Up until today I was very worried that I had bitten off more than I could chew with the current project I'm working on.

Wow, it sure would be nice if I was able to add DeFi farms and an algorithmically pegged stable-coin to this project. But of course that's impossible because it's way too much work.

So yesterday I was doing more research on AMM, trying to gauge how difficult it will be to get Liquidity Pools up and running. Yesterday I realized that it's going to be surprisingly easy.

#### At first, this function was a little intimidating.

But honestly the hardest math class I ever did was physics: electricity & magnetism. This math is a walk in the park comparatively to the nightmare that is integrals and magnetic fields.

https://medium.com/bollinger-investment-group/constant-function-market-makers-defis-zero-to-one-innovation-968f77022159

Where R_α and R_β are reserves of each asset and γ is the transaction fee. Trading any amount of either asset must change the reserves in such a way that, when the fee is zero, the product R_α

R_β remains equal to the constant k. This is often simplified in the form of xy=k, where x and y are the reserves of each asset. In practice, because Uniswap charges a 0.3% trading fee that is added to reserves, each trade actually increases k.

### That's it.

This is the entire problem that needs understanding and solving. The main issue is that no matter where I looked I wasn't getting a straight answer. Gamma (Y) is the trading fee? How is the trading fee measured? In a percentage? Does a 0.1% trading fee register as 0.001 or 1.001? Or is the fee how many coins were lost from the buyer?

#### No mention of these key details anywhere.

when the fee is zero, the product R_αR_β remains equal to the constant k.

This is clearly the key to solving the problem. So I had to figure it out myself with a paper and pencil like I was back in middle school. Although some of my best planning is done in this manner.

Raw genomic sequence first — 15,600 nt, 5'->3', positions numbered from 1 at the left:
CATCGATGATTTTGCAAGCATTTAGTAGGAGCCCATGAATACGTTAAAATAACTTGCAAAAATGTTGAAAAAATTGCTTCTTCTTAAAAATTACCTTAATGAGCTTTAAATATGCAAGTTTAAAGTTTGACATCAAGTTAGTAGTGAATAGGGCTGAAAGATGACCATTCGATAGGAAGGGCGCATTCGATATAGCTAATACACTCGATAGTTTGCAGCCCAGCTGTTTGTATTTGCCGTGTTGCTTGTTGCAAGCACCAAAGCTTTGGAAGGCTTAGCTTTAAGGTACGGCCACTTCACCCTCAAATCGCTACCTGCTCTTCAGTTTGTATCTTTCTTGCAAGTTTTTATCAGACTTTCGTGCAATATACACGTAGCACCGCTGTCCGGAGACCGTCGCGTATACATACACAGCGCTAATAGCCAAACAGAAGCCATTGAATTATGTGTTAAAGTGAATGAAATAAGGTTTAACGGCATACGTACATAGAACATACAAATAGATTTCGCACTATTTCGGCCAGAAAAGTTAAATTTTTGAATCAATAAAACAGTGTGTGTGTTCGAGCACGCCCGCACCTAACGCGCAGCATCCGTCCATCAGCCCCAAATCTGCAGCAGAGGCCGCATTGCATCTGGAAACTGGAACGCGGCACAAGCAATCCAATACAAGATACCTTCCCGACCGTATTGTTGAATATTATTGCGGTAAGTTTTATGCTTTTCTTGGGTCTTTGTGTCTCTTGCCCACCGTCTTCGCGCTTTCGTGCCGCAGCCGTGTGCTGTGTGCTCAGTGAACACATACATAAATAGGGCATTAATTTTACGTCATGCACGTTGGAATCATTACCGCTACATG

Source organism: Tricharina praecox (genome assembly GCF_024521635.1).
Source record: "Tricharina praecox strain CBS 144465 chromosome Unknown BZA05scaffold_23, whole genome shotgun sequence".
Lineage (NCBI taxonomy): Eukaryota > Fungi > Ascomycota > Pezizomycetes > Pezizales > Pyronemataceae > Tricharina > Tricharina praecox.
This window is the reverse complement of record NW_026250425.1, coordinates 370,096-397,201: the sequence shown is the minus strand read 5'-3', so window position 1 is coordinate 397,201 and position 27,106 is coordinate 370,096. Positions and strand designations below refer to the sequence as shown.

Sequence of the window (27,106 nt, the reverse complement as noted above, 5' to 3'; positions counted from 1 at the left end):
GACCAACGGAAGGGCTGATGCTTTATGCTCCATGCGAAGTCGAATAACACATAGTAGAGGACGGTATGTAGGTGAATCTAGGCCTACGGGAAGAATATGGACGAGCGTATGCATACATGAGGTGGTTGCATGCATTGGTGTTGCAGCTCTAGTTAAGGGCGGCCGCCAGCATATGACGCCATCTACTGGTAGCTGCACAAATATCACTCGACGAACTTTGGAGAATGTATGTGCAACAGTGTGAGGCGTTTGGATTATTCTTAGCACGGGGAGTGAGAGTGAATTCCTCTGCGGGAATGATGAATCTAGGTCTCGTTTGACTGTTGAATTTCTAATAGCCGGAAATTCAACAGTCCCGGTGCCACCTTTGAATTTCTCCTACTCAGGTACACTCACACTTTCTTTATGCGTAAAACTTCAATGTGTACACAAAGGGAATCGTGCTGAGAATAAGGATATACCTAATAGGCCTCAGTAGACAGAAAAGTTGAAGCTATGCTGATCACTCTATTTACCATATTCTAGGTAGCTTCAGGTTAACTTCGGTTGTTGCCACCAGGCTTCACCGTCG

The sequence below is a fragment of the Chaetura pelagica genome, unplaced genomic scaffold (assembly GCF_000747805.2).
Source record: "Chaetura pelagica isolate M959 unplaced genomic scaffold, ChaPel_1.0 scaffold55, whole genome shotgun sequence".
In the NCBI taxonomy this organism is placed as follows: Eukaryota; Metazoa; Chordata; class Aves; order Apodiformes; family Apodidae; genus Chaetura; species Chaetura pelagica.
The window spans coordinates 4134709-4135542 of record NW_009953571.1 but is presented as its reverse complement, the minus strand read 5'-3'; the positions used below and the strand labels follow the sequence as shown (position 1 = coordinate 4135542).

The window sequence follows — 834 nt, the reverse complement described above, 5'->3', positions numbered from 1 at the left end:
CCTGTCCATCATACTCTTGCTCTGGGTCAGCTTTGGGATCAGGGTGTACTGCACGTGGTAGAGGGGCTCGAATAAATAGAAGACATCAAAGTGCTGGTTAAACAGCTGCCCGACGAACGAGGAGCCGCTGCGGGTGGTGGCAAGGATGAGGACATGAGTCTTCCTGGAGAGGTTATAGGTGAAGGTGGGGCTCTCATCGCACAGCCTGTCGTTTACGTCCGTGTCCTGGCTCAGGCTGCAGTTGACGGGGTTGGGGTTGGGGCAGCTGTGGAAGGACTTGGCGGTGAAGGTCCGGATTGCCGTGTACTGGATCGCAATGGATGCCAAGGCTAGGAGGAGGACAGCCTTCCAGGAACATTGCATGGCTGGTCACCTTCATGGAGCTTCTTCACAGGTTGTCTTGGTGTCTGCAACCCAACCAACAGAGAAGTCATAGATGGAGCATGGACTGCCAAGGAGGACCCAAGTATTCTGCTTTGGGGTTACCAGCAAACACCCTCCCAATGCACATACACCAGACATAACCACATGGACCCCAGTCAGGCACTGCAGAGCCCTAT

### Okay so...

How do we calculate the constant? That's another thing all these tutorials seem to completely fail at explaining. On a certain level it's really annoying and frustrating that people try to run around teaching others in a manner that assumes the student has already learned the content. How ironic. Like no, I'm trying to learn this, don't assume I know what the fuck you're talking about. Jesus Christ.

So after playing around with the number by hand and reading info on this topic I realized that the main equation:

can be simplified to the x*y=k equation. Much easier. However, we only know one of the variables, which is how much money is being pumped into one side of the pool. We want to know how much money will pop out of the other side, but we still don't have the constant k.

### This video kind of explains it.

In order to find k we simply pretend like a trade is not occurring. This creates TWO `x*y=k`

functions. That's what none of these tutorials seem to point out. Seems like a pretty blatant case of teacher assuming student should already know.

#### When no trade occurs, there is no Delta.

That means in order to find the constant k all we have to do is multiply how many assets we have in the vault together. Take the CUB-BUSD LP for example. There are 718,652 CUB in that pool right now, and 2102 BNB. Therefore, the constant for the CUB/BNB pool is 1,510,606,504. Now that we have the constant, we can solve the equation pretty easily.

Say someone dumped 5000 CUB into the pool at these levels? How much BNB would they get in return? Assuming zero fee, we know that 5000 CUB is entering the pool and x amount of BNB will be removed.

( 718,652 + 5000 ) ( x ) = 1,510,606,504

### Turns out, AMM math devolves into some of the most basic algebra possible.

718,652 + 5000 = 723,652 1,510,606,504 / 723,652 = 2,087.47644448

So after everything is said and done, if we pump 5000 CUB into one side of the equation, there's only going to be 2,087.47644448 BNB left in the pool afterwards. Seeing as we started with 2102 BNB in the pool, this implies that that we will get 14.52355 BNB with the 5000 CUB at these levels.

#### Not counting the fee.

And this is the part I don't truly fully understand yet.

How does the fee come into play?

Gamma (Y) is the fee, but it actually doesn't need to be part of the equation. To me it makes the most logical sense to tax the user AFTER the math has been done and the trade has been made. Referencing the example above I think it makes the most logical sense to charge a fee to the 14.52355 BNB that we pulled out of the pool, not the 5000 CUB that was initially pumped into it.

Either way the fee doesn't really factor into the equation. We either take the fee out BEFORE we do the math, in which case less than 5000 CUB would get plugged into the equation, or we take the fee AFTER we do the math and tax the output rather than the input.